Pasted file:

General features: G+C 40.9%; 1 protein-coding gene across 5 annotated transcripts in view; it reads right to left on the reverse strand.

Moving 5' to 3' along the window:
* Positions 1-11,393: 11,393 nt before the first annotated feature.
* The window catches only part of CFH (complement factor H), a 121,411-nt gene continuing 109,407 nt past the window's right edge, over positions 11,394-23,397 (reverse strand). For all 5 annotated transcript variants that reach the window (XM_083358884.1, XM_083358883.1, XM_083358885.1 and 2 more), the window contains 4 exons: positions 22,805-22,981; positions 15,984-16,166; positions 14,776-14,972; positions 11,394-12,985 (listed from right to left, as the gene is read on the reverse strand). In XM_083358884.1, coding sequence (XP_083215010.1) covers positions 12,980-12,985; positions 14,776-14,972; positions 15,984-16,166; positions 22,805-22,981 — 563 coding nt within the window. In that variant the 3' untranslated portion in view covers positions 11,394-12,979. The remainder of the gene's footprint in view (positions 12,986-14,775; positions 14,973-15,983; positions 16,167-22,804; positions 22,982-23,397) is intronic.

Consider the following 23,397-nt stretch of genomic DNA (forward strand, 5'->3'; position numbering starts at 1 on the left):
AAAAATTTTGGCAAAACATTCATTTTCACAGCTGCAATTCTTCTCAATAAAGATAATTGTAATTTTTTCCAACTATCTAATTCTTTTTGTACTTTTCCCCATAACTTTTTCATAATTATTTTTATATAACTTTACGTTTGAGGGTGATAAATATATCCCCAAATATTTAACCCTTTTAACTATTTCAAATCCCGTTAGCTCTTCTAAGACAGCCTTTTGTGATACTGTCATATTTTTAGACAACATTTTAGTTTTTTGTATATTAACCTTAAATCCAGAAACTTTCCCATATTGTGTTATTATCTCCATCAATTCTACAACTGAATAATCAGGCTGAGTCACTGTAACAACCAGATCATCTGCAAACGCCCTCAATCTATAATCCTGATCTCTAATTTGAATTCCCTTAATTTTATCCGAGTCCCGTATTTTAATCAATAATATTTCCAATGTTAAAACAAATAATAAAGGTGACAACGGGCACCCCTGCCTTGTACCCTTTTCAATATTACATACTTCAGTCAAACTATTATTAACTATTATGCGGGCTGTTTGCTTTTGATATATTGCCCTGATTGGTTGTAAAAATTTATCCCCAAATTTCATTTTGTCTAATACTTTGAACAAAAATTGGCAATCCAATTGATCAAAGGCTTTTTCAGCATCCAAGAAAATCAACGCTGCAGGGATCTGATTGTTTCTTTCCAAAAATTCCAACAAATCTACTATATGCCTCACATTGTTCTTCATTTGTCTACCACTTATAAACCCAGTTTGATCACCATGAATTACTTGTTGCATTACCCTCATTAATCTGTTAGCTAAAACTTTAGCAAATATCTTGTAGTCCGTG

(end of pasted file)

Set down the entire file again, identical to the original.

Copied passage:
General features: G+C 40.9%; 1 protein-coding gene across 5 annotated transcripts in view; it reads right to left on the reverse strand.

Moving 5' to 3' along the window:
* Positions 1-11,393: 11,393 nt before the first annotated feature.
* The window catches only part of CFH (complement factor H), a 121,411-nt gene continuing 109,407 nt past the window's right edge, over positions 11,394-23,397 (reverse strand). For all 5 annotated transcript variants that reach the window (XM_083358884.1, XM_083358883.1, XM_083358885.1 and 2 more), the window contains 4 exons: positions 22,805-22,981; positions 15,984-16,166; positions 14,776-14,972; positions 11,394-12,985 (listed from right to left, as the gene is read on the reverse strand). In XM_083358884.1, coding sequence (XP_083215010.1) covers positions 12,980-12,985; positions 14,776-14,972; positions 15,984-16,166; positions 22,805-22,981 — 563 coding nt within the window. In that variant the 3' untranslated portion in view covers positions 11,394-12,979. The remainder of the gene's footprint in view (positions 12,986-14,775; positions 14,973-15,983; positions 16,167-22,804; positions 22,982-23,397) is intronic.

Consider the following 23,397-nt stretch of genomic DNA (forward strand, 5'->3'; position numbering starts at 1 on the left):
AAAAATTTTGGCAAAACATTCATTTTCACAGCTGCAATTCTTCTCAATAAAGATAATTGTAATTTTTTCCAACTATCTAATTCTTTTTGTACTTTTCCCCATAACTTTTTCATAATTATTTTTATATAACTTTACGTTTGAGGGTGATAAATATATCCCCAAATATTTAACCCTTTTAACTATTTCAAATCCCGTTAGCTCTTCTAAGACAGCCTTTTGTGATACTGTCATATTTTTAGACAACATTTTAGTTTTTTGTATATTAACCTTAAATCCAGAAACTTTCCCATATTGTGTTATTATCTCCATCAATTCTACAACTGAATAATCAGGCTGAGTCACTGTAACAACCAGATCATCTGCAAACGCCCTCAATCTATAATCCTGATCTCTAATTTGAATTCCCTTAATTTTATCCGAGTCCCGTATTTTAATCAATAATATTTCCAATGTTAAAACAAATAATAAAGGTGACAACGGGCACCCCTGCCTTGTACCCTTTTCAATATTACATACTTCAGTCAAACTATTATTAACTATTATGCGGGCTGTTTGCTTTTGATATATTGCCCTGATTGGTTGTAAAAATTTATCCCCAAATTTCATTTTGTCTAATACTTTGAACAAAAATTGGCAATCCAATTGATCAAAGGCTTTTTCAGCATCCAAGAAAATCAACGCTGCAGGGATCTGATTGTTTCTTTCCAAAAATTCCAACAAATCTACTATATGCCTCACATTGTTCTTCATTTGTCTACCACTTATAAACCCAGTTTGATCACCATGAATTACTTGTTGCATTACCCTCATTAATCTGTTAGCTAAAACTTTAGCAAATATCTTGTAGTCCGTG